Heat-stressed cows spend more time standing A new study by researchers at the University of Arizona and Northwest Missouri State University shows that standing and lying behavior can predict heat stress in cows. In a presentation this week at the 2013 ADSA Midwest Branch/ASAS Midwestern Section Meeting, the University of Arizona’s Jamison Allen said cows prefer standing to lying on hot days. Cows stand to allow more of their surface area to disperse heat into the air. Allen and his colleagues were curious to see if standing behavior could be used to predict core body temperature. After comparing data from cows in Arizona, California and Minnesota, the researchers concluded that standing behavior and core body temperature are strongly correlated. Allen said cows stood for longer bouts of time as their core body temperatures rose from 101 degrees Fahrenheit to above 102 degrees. “We can predict the animal’s behavior to stand according to their core temperature,” Allen said. According to Allen, dairy producers could use standing behavior to improve well-being and efficiency in their herds. He said producers could use coolers and misters to target a specific core body temperature. By encouraging cows to lie down, producers will also help their cows conserve energy.
Sponsored by Milk Specialties Global Animal Nutrition
Q: What is a good nutritional checklist for improving reproductive efficiency?
The following answer is provided by Maurice Eastridge, dairy scientist at The Ohio State University.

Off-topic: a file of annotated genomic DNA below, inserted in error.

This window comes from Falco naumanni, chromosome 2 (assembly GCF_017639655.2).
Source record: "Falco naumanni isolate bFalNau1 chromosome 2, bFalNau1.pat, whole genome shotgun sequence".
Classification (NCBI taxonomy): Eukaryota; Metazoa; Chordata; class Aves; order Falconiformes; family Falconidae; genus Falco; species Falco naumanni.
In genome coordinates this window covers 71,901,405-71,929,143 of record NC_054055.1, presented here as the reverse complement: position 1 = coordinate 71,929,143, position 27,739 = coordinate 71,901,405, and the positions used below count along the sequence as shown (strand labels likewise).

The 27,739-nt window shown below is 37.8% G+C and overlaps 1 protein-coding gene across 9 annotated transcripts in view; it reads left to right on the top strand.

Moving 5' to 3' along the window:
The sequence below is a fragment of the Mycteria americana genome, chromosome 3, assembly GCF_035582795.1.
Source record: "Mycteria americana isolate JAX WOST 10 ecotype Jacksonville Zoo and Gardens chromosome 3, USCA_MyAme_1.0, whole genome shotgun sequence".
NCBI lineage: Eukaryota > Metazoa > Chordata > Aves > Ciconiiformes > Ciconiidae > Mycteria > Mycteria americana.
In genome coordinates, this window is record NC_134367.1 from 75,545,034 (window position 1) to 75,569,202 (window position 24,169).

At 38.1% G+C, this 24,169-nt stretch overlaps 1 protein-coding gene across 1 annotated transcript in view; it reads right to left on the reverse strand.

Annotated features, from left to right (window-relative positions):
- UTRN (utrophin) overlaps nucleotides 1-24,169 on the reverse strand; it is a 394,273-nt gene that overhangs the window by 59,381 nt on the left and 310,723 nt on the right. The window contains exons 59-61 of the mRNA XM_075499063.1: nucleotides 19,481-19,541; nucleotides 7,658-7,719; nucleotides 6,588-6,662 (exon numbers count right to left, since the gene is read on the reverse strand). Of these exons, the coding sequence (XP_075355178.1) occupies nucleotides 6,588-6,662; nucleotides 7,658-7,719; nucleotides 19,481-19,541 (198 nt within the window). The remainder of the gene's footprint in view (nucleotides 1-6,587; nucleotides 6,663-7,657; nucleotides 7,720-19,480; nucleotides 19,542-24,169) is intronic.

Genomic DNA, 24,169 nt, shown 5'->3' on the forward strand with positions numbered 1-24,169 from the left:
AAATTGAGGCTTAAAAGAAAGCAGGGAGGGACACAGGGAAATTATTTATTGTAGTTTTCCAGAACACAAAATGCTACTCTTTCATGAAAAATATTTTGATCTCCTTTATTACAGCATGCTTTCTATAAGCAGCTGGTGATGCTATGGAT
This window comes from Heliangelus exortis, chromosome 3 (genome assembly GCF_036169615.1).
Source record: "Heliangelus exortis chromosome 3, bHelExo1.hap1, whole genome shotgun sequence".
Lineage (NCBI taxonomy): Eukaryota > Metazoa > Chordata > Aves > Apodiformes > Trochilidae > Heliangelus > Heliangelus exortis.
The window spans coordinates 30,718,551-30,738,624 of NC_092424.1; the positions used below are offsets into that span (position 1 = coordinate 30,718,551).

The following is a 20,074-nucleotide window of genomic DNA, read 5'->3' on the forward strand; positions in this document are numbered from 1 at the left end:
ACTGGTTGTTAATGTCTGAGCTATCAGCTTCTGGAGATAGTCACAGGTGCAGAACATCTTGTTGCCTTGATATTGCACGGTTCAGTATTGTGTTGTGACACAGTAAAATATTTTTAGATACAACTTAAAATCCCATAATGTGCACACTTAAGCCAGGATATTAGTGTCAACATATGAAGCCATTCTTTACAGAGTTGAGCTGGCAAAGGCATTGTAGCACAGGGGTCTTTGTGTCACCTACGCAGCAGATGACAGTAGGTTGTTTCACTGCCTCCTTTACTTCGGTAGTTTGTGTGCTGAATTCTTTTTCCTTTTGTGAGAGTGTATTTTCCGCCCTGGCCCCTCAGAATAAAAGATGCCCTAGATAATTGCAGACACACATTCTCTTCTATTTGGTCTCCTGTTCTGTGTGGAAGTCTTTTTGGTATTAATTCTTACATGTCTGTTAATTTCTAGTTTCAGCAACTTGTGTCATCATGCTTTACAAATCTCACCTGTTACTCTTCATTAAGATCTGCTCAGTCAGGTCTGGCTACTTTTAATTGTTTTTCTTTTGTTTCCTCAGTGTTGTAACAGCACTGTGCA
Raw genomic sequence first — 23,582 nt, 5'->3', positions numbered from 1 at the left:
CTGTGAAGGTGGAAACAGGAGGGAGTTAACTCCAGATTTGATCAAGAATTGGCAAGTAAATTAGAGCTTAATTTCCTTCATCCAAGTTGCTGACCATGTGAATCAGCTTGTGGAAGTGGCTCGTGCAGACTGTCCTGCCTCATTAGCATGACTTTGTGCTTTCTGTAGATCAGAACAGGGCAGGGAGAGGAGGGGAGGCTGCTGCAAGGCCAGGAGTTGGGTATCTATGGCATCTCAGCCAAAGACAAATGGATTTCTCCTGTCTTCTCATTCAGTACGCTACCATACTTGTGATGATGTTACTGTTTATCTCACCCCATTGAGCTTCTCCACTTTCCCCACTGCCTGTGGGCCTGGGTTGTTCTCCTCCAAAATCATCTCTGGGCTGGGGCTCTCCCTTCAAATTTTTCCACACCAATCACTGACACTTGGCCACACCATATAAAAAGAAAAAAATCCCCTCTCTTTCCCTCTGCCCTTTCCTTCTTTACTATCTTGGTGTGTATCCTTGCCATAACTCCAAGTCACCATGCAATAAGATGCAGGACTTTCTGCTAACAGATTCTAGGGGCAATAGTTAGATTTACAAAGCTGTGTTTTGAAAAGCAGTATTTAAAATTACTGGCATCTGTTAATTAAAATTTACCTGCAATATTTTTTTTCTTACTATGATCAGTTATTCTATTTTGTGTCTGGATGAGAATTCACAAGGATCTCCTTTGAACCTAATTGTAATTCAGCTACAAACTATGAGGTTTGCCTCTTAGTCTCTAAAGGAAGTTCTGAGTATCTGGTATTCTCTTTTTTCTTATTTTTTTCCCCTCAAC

A: Almost all dairy farmers would like to improve the reproductive efficiency of their dairy herd, but they must manage many aspects to achieve this goal, including the nutritional program. The feeding program during the dry period, for the fresh cows, and throughout the breeding period is very important for optimizing reproductive efficiency in a herd. Although the voluntary waiting period (VWP) for first insemination following calving is typically 60 days, feeding the herd must be on target before and during this time period.
√ Energy balance: Greatest nutritional impact on reproduction Energy balance has the greatest effect on reproduction. Intake of cows can begin to drop within one week before calving, and feeding practices today focus on trying to minimize the drop in dry matter (DM) intake before calving to minimize the extent and magnitude of a negative energy balance. Negative energy balance after calving caused by low DM intake and increasing milk yield can be affected by the transition diets fed. Stable DM intake before and high DM intake after calving usually minimize metabolic problems after calving, which, in turn, minimize the impact on energy balance.
(Continue by clicking below) [To read the rest of Dr. Eastridge's answer or leave a comment, click here.]
Sponsored by Soy Best
Prices reported the week of March 11-14 by professional dairy nutritionists or commodity brokers in five key dairy regions.
Corn, fine ground or steam-rolled
Soybean meal (48%)
Premium alfalfa hay (170-185 RFV)
Truckload quantities delivered to the dairy ($/ton)
a Fine ground shelled corn b Steam-rolled or steam-flaked corn c 46 percent to 48 percent soybean meal d 47.5 percent soybean meal